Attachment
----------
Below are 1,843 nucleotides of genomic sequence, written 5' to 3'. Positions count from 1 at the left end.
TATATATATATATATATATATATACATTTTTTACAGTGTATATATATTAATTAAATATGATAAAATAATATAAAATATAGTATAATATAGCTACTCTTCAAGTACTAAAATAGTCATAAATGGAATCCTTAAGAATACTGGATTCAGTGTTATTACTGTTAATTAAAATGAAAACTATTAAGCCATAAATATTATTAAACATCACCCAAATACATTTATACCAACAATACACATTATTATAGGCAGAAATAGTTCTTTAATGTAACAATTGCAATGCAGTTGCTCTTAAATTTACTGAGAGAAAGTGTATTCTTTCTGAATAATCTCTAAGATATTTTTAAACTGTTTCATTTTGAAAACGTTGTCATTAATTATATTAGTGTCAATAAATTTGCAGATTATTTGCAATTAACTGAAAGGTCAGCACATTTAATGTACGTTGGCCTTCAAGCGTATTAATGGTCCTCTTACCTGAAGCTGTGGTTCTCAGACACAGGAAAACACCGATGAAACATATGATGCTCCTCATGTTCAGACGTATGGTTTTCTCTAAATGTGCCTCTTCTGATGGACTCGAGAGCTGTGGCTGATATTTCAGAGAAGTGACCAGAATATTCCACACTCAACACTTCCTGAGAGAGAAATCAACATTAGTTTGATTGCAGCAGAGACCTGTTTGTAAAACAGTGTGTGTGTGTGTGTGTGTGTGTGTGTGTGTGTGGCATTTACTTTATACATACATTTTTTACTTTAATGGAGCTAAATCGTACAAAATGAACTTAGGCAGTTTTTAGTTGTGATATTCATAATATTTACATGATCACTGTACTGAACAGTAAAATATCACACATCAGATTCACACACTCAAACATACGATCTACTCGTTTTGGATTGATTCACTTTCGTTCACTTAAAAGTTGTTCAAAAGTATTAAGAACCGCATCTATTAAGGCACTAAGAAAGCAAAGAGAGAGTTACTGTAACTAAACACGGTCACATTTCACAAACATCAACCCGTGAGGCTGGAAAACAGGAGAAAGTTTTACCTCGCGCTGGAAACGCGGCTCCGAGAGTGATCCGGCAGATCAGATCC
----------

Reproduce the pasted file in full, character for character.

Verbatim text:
Below are 1,843 nucleotides of genomic sequence, written 5' to 3'. Positions count from 1 at the left end.
TATATATATATATATATATATATACATTTTTTACAGTGTATATATATTAATTAAATATGATAAAATAATATAAAATATAGTATAATATAGCTACTCTTCAAGTACTAAAATAGTCATAAATGGAATCCTTAAGAATACTGGATTCAGTGTTATTACTGTTAATTAAAATGAAAACTATTAAGCCATAAATATTATTAAACATCACCCAAATACATTTATACCAACAATACACATTATTATAGGCAGAAATAGTTCTTTAATGTAACAATTGCAATGCAGTTGCTCTTAAATTTACTGAGAGAAAGTGTATTCTTTCTGAATAATCTCTAAGATATTTTTAAACTGTTTCATTTTGAAAACGTTGTCATTAATTATATTAGTGTCAATAAATTTGCAGATTATTTGCAATTAACTGAAAGGTCAGCACATTTAATGTACGTTGGCCTTCAAGCGTATTAATGGTCCTCTTACCTGAAGCTGTGGTTCTCAGACACAGGAAAACACCGATGAAACATATGATGCTCCTCATGTTCAGACGTATGGTTTTCTCTAAATGTGCCTCTTCTGATGGACTCGAGAGCTGTGGCTGATATTTCAGAGAAGTGACCAGAATATTCCACACTCAACACTTCCTGAGAGAGAAATCAACATTAGTTTGATTGCAGCAGAGACCTGTTTGTAAAACAGTGTGTGTGTGTGTGTGTGTGTGTGTGTGTGTGTGGCATTTACTTTATACATACATTTTTTACTTTAATGGAGCTAAATCGTACAAAATGAACTTAGGCAGTTTTTAGTTGTGATATTCATAATATTTACATGATCACTGTACTGAACAGTAAAATATCACACATCAGATTCACACACTCAAACATACGATCTACTCGTTTTGGATTGATTCACTTTCGTTCACTTAAAAGTTGTTCAAAAGTATTAAGAACCGCATCTATTAAGGCACTAAGAAAGCAAAGAGAGAGTTACTGTAACTAAACACGGTCACATTTCACAAACATCAACCCGTGAGGCTGGAAAACAGGAGAAAGTTTTACCTCGCGCTGGAAACGCGGCTCCGAGAGTGATCCGGCAGATCAGATCC